11.06.2009 von Ronda Hauben
The US policy toward North Korea since Barack Obama has assumed the US presidency is very different from the promises of engagement which he made during his election campaign. This policy presents a striking example of the disparity between the preelection promises and the action taken thus far during the Obama presidency.
On the first day of the new administration, sanctions were authorized against three North Korean firms under the Arms Export Control Act, along with several nonproliferation executive orders. The three firms were KOMID, which had been sanctioned by other administrations, Sino-Ki and Moksong Trading Company, which were being sanctioned for the first time. (1)
The hostile direction of Obama’s policy, however, has been signaled most clearly by the change made when the new administration failed to reappoint Christopher Hill to his position as Undersecretary of State for East Asia and the head of the US negotiation team for… weiter lesen
07.11.2008 von Ronda Hauben
What is the significance of the recent Presidential election in the US? Barack Obama won the Presidency through a great effort by people in the US and around the world. Also, however, the election demonstrated the great weakness of the political party system in the US as there was little difference expressed on many of the issues in the run-up to the election. Instead of the election being a means for a broad ranging public discussion of the many problems facing the American people, and people around the world, the personality of the two candidates and their perceived capability became a basis for speculating on whether their election would be the basis for a hopeful outcome or not.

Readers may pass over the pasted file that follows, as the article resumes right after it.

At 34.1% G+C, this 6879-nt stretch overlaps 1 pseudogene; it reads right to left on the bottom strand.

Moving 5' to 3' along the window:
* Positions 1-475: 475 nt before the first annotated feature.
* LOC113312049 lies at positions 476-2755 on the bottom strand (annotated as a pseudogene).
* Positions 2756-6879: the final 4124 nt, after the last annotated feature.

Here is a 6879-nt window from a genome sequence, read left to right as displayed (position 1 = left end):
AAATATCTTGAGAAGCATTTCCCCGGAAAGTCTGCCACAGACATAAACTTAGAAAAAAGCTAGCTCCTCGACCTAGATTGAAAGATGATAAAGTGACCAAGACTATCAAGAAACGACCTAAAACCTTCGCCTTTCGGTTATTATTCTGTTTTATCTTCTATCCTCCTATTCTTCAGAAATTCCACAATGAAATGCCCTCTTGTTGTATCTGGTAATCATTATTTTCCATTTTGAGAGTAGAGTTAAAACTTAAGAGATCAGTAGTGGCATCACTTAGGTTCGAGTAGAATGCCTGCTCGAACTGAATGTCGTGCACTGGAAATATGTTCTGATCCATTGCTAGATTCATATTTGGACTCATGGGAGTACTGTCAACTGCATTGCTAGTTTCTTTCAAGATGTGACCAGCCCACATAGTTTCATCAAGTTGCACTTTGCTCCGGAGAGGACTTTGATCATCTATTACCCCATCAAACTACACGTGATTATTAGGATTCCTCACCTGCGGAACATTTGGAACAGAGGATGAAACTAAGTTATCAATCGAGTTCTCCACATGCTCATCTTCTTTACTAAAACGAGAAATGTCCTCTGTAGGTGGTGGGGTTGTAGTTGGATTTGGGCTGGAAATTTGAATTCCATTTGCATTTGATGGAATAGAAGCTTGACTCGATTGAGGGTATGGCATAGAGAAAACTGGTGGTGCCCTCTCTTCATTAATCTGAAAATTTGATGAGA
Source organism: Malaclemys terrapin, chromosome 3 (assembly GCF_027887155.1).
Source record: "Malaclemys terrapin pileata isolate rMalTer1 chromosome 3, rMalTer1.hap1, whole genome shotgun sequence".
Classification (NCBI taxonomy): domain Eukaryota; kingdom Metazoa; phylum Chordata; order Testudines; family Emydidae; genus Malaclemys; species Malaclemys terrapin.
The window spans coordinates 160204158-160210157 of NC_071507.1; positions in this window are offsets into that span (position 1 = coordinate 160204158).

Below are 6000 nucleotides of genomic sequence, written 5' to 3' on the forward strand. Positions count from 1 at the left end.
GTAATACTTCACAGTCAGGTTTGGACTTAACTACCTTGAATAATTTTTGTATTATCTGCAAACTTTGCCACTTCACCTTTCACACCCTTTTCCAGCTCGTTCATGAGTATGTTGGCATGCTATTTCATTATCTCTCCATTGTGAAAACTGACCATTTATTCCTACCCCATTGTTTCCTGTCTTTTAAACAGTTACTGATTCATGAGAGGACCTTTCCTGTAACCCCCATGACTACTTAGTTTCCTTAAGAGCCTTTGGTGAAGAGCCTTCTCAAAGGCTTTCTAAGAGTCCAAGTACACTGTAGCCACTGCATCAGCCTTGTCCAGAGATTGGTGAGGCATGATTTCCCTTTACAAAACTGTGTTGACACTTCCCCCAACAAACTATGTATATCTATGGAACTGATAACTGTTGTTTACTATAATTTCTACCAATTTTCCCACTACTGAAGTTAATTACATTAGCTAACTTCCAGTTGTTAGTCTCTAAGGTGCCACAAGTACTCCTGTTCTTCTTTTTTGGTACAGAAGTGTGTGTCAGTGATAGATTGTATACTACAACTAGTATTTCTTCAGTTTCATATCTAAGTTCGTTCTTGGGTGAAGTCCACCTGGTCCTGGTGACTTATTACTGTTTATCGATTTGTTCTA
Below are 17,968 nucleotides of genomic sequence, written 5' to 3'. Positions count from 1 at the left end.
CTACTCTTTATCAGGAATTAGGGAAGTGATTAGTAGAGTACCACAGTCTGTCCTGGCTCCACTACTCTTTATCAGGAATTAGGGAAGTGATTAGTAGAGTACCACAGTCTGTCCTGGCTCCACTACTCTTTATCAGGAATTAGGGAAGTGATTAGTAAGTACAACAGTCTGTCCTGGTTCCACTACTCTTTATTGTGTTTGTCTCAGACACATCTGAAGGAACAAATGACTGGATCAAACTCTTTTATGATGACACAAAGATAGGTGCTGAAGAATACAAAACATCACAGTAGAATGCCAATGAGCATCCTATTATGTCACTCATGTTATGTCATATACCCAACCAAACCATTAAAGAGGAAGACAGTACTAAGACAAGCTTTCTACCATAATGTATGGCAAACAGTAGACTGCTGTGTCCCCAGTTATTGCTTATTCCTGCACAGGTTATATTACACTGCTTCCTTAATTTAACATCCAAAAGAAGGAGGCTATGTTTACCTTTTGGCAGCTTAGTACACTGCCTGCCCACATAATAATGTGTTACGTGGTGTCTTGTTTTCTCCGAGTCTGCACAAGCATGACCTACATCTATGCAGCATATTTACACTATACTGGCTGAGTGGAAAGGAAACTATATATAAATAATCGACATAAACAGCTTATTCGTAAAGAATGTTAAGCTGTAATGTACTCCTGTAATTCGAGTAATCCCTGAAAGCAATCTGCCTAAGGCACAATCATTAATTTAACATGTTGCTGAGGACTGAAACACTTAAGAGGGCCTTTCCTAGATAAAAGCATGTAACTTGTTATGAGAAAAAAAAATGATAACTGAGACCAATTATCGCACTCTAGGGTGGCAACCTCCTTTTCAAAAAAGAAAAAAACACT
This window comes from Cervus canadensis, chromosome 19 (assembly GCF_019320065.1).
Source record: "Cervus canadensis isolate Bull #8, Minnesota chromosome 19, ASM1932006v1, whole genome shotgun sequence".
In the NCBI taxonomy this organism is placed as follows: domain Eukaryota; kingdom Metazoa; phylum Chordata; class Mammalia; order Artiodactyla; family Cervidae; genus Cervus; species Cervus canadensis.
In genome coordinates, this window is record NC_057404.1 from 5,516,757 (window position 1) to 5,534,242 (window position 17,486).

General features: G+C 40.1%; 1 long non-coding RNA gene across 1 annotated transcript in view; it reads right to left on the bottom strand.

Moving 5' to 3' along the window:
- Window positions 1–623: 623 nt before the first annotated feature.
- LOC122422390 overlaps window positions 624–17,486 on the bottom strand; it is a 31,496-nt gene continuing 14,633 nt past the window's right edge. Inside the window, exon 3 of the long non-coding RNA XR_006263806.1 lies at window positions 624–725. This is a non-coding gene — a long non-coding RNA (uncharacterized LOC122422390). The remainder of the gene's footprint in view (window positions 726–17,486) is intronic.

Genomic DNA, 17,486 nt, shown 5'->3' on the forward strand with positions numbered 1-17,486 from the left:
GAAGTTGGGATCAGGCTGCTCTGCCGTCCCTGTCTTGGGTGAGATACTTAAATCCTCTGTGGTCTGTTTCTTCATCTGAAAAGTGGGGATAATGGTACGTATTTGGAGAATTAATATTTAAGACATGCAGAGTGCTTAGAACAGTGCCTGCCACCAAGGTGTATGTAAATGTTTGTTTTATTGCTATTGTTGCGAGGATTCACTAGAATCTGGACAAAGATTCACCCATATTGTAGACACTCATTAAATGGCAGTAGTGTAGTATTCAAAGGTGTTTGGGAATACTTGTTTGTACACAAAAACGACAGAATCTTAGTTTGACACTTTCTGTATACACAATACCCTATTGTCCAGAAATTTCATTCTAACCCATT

While some of the mainstream media have continued the hype of the election process by speculating on whether or not… weiter lesen
04.11.2008 von Ronda Hauben
I have been in Berlin, Germany for the last two weeks of the 2008 U.S. presidential election campaign. This has made it possible to get a different perspective on the U.S. election than is obvious in the U.S. In general, for the Europeans I have spoken with, it appears that the election has been framed so it appears that the two candidates of the major parties represent the majority of Americans. This is not the reality. In general, many Americans see themselves as independents, not represented by either the Republican or Democratic Party. Yet there is little in the media coverage to help Europeans recognize this reality.
In the English language media coverage of the election I have observed, mainly BBC or CNN, the reporters have focused on those who support either the Republican candidate John McCain or the Democratic candidate Barack Obama. The large number of Americans who are… weiter lesen